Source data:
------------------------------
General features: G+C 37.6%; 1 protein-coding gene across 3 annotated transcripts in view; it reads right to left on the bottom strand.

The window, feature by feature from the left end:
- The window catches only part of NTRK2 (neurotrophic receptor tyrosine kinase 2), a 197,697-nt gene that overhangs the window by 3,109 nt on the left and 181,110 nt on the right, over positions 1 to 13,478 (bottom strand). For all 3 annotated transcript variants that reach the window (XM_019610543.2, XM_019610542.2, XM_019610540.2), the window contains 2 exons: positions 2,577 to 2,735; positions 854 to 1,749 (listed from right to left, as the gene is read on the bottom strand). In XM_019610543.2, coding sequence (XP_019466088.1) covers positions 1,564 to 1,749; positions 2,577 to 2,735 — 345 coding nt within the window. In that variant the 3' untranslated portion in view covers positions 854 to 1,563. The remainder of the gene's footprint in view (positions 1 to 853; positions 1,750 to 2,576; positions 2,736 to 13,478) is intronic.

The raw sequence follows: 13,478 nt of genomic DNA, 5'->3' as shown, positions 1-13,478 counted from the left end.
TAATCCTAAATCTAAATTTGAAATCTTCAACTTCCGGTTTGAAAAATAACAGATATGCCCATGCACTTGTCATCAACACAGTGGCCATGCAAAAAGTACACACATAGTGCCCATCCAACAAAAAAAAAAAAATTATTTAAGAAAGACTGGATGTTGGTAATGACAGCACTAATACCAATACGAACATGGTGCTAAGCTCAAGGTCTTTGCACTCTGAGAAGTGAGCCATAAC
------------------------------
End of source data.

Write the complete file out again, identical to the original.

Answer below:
General features: G+C 37.6%; 1 protein-coding gene across 3 annotated transcripts in view; it reads right to left on the bottom strand.

The window, feature by feature from the left end:
- The window catches only part of NTRK2 (neurotrophic receptor tyrosine kinase 2), a 197,697-nt gene that overhangs the window by 3,109 nt on the left and 181,110 nt on the right, over positions 1 to 13,478 (bottom strand). For all 3 annotated transcript variants that reach the window (XM_019610543.2, XM_019610542.2, XM_019610540.2), the window contains 2 exons: positions 2,577 to 2,735; positions 854 to 1,749 (listed from right to left, as the gene is read on the bottom strand). In XM_019610543.2, coding sequence (XP_019466088.1) covers positions 1,564 to 1,749; positions 2,577 to 2,735 — 345 coding nt within the window. In that variant the 3' untranslated portion in view covers positions 854 to 1,563. The remainder of the gene's footprint in view (positions 1 to 853; positions 1,750 to 2,576; positions 2,736 to 13,478) is intronic.

The raw sequence follows: 13,478 nt of genomic DNA, 5'->3' as shown, positions 1-13,478 counted from the left end.
TAATCCTAAATCTAAATTTGAAATCTTCAACTTCCGGTTTGAAAAATAACAGATATGCCCATGCACTTGTCATCAACACAGTGGCCATGCAAAAAGTACACACATAGTGCCCATCCAACAAAAAAAAAAAAATTATTTAAGAAAGACTGGATGTTGGTAATGACAGCACTAATACCAATACGAACATGGTGCTAAGCTCAAGGTCTTTGCACTCTGAGAAGTGAGCCATAAC